What is termed ‘the trans question’—a topic Adichie should by now be quite practised in thoughtfully answering—yields similar results. The pained, prolonged pauses and contradictory soundbites—some seemingly well-meaning—result in listeners taking away ideas about Adichie’s professed good intentions rather than a responsible engagement with the issue, and with her past comments. Adichie once famously—and now ironically—told a conservative pundit on a BBC programme, ‘I am sorry, but if you are a white man, you don’t get to define what racism is. You really don’t.’ The myth of innocence is pervasive.
To return to my conversation with Ijangolet Ogwang, it was clear that the work involved in setting oneself up and promoting oneself as a ‘voice’ might prove challenging for her, as she writes in the evenings and works a demanding consultancy job in business finance by day. The gamble in credibility may pay off initially, but as one’s voice is amplified it is also increasingly scrutinised for veracity—staying accurate and at the leading edge would be a third full-time job, if she was to do it well. She would simply not have the time.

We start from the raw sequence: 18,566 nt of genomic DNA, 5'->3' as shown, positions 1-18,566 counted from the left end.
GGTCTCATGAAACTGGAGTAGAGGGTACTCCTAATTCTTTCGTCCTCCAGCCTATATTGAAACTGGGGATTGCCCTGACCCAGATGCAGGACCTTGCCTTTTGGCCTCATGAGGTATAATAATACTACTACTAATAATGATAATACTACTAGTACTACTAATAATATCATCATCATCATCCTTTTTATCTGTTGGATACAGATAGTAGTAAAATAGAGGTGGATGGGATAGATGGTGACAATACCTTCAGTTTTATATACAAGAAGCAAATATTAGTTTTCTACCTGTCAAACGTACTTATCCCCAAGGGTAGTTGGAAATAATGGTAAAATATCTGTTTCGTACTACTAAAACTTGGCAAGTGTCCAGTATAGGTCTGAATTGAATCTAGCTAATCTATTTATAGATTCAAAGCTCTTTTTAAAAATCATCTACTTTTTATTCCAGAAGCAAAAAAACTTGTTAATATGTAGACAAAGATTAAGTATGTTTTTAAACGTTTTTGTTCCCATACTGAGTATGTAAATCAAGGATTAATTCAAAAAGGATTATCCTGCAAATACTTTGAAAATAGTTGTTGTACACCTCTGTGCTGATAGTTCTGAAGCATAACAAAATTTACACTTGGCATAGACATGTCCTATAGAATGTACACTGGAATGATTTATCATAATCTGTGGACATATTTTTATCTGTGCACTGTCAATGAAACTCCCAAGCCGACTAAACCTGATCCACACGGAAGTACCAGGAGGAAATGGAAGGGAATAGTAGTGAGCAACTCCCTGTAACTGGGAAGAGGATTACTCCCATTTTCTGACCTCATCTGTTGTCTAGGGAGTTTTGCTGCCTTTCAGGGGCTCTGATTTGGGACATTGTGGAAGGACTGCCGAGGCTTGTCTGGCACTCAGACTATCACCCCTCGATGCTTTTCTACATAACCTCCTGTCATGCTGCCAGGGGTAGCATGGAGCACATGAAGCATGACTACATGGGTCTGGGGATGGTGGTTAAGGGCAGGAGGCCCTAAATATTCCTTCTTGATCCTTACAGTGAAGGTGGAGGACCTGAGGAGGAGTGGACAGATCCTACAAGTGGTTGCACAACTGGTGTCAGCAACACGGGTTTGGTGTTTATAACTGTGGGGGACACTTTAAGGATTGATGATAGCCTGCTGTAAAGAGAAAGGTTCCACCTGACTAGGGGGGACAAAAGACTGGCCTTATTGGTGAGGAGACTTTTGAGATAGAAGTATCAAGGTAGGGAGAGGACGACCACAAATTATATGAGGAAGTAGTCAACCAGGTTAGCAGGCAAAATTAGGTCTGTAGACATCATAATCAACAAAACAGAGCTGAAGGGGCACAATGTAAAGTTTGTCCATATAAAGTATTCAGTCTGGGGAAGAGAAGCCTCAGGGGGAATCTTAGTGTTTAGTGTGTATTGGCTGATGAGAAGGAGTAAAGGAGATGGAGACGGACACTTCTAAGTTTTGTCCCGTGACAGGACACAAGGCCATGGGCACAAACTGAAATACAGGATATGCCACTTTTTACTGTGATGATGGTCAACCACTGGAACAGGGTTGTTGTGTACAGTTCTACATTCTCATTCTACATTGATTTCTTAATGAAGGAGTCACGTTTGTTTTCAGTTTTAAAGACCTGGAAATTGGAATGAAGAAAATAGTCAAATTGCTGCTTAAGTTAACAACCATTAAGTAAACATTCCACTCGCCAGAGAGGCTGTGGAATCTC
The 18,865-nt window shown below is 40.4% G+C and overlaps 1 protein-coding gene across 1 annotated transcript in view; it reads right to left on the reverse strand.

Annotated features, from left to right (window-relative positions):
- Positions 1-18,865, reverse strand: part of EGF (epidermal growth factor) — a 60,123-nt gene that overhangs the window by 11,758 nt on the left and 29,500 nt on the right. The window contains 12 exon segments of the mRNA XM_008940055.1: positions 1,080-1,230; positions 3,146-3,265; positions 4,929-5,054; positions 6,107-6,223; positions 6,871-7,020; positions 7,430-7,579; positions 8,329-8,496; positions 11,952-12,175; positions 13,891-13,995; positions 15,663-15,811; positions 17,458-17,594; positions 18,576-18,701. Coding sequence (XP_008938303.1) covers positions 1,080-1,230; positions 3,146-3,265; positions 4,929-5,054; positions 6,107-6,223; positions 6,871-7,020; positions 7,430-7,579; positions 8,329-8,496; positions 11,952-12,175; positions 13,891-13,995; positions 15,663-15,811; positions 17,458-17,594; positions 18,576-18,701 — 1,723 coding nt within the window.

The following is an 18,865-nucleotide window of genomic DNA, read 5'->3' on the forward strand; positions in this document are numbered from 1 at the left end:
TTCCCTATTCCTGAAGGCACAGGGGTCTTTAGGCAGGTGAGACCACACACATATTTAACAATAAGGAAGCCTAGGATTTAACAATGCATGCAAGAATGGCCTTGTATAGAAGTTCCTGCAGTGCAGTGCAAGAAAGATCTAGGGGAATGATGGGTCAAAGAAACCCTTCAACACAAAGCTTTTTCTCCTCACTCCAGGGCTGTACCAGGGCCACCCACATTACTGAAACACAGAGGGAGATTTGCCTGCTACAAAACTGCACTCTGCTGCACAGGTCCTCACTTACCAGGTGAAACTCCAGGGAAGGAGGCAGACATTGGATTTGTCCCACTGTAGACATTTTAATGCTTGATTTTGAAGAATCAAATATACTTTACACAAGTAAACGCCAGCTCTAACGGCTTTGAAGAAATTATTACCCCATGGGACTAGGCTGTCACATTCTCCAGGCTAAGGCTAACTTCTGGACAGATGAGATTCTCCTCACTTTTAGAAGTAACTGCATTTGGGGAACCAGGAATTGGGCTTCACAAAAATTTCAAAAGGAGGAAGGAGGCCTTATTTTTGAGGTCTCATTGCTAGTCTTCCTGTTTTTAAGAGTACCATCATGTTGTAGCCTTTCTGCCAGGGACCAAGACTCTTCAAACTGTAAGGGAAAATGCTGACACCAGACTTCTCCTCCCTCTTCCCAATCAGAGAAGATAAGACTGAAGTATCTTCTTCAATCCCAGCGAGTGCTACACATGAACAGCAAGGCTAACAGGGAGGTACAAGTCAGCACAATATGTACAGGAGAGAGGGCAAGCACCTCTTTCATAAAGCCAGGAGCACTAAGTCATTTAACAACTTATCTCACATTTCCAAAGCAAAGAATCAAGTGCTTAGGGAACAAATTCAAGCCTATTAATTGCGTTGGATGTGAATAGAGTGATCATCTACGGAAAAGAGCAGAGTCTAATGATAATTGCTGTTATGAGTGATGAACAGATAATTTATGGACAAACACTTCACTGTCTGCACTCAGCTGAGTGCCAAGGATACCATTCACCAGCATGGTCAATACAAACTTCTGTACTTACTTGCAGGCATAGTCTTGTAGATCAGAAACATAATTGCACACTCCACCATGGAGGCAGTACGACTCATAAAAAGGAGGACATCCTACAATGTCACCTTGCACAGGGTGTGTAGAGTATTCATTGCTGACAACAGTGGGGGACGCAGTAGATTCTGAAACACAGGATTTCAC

- Mbali Sikakana is a Masters in Publishing Studies Graduate from Wits University. She has a passion for the entire value chain of writing and books.